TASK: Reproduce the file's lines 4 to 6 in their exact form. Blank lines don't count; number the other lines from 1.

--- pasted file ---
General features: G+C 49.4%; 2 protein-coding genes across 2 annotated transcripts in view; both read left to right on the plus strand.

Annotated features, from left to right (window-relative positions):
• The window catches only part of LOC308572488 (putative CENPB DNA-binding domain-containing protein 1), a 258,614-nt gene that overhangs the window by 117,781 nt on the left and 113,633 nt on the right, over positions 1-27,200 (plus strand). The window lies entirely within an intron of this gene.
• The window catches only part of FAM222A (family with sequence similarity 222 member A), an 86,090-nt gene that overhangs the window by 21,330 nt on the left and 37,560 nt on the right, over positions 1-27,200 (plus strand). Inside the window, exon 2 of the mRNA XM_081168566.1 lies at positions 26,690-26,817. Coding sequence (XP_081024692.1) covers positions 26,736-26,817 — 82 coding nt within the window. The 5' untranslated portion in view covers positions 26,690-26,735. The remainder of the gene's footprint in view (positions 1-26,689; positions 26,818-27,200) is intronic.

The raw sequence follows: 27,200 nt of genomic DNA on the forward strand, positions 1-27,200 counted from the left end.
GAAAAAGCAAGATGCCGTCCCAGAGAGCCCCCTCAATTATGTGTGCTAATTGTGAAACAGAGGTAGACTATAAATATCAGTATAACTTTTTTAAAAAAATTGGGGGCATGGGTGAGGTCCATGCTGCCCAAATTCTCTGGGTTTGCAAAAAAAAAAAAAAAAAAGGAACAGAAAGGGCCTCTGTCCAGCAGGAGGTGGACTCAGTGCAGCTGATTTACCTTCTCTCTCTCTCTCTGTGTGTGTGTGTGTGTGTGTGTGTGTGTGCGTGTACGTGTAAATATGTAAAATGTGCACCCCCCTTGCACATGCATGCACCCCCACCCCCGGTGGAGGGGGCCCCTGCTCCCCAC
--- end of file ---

• The window catches only part of FAM222A (family with sequence similarity 222 member A), an 86,090-nt gene that overhangs the window by 21,330 nt on the left and 37,560 nt on the right, over positions 1-27,200 (plus strand). Inside the window, exon 2 of the mRNA XM_081168566.1 lies at positions 26,690-26,817. Coding sequence (XP_081024692.1) covers positions 26,736-26,817 — 82 coding nt within the window. The 5' untranslated portion in view covers positions 26,690-26,735. The remainder of the gene's footprint in view (positions 1-26,689; positions 26,818-27,200) is intronic.

The raw sequence follows: 27,200 nt of genomic DNA on the forward strand, positions 1-27,200 counted from the left end.
GAAAAAGCAAGATGCCGTCCCAGAGAGCCCCCTCAATTATGTGTGCTAATTGTGAAACAGAGGTAGACTATAAATATCAGTATAACTTTTTTAAAAAAATTGGGGGCATGGGTGAGGTCCATGCTGCCCAAATTCTCTGGGTTTGCAAAAAAAAAAAAAAAAAAGGAACAGAAAGGGCCTCTGTCCAGCAGGAGGTGGACTCAGTGCAGCTGATTTACCTTCTCTCTCTCTCTCTGTGTGTGTGTGTGTGTGTGTGTGTGTGTGCGTGTACGTGTAAATATGTAAAATGTGCACCCCCCTTGCACATGCATGCACCCCCACCCCCGGTGGAGGGGGCCCCTGCTCCCCAC